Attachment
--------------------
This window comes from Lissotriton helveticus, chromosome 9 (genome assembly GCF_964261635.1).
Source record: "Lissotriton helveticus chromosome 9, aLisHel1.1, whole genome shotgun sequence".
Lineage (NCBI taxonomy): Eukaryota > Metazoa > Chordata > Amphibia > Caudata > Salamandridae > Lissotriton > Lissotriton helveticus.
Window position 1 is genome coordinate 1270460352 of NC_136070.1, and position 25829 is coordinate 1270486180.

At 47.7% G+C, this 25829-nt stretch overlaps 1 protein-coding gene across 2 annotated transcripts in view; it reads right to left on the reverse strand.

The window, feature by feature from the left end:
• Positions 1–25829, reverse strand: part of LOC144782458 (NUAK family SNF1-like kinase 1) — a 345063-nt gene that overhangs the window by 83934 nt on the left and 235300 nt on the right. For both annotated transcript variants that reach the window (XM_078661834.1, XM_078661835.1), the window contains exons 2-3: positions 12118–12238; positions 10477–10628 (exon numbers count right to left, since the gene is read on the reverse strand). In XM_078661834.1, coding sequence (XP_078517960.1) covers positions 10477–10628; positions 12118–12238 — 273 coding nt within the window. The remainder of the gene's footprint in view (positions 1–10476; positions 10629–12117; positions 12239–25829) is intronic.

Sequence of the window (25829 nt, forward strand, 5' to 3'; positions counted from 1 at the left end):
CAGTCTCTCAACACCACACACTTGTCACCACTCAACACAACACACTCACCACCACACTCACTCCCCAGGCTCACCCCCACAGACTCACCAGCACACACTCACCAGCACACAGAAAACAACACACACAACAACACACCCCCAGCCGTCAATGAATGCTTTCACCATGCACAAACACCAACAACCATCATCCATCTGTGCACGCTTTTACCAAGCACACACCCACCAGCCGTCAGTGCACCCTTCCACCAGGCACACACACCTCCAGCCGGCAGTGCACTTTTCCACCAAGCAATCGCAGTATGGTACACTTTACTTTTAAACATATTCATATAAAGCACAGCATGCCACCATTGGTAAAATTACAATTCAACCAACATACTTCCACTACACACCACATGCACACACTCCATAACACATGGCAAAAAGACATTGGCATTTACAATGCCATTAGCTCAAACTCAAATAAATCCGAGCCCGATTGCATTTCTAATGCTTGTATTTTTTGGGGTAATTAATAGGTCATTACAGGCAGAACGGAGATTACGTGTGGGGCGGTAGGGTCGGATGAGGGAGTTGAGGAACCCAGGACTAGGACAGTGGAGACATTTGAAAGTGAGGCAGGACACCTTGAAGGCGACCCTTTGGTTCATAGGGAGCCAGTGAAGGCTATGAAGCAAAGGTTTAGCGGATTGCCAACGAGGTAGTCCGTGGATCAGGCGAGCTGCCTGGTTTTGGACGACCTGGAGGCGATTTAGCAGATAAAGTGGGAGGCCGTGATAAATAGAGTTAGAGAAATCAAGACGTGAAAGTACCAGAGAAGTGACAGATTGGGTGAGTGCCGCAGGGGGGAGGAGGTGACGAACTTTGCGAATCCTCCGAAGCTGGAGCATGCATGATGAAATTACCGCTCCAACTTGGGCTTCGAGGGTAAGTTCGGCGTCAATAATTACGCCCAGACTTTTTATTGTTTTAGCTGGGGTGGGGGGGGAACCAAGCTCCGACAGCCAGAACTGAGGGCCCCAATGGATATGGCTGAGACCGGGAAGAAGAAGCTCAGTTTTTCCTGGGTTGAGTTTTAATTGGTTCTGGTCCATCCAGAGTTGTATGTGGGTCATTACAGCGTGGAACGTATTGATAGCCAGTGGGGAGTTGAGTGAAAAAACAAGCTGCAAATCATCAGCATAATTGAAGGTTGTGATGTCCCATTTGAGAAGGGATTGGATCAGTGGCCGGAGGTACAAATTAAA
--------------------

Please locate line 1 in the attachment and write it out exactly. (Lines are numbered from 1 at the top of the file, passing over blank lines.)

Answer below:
This window comes from Lissotriton helveticus, chromosome 9 (genome assembly GCF_964261635.1).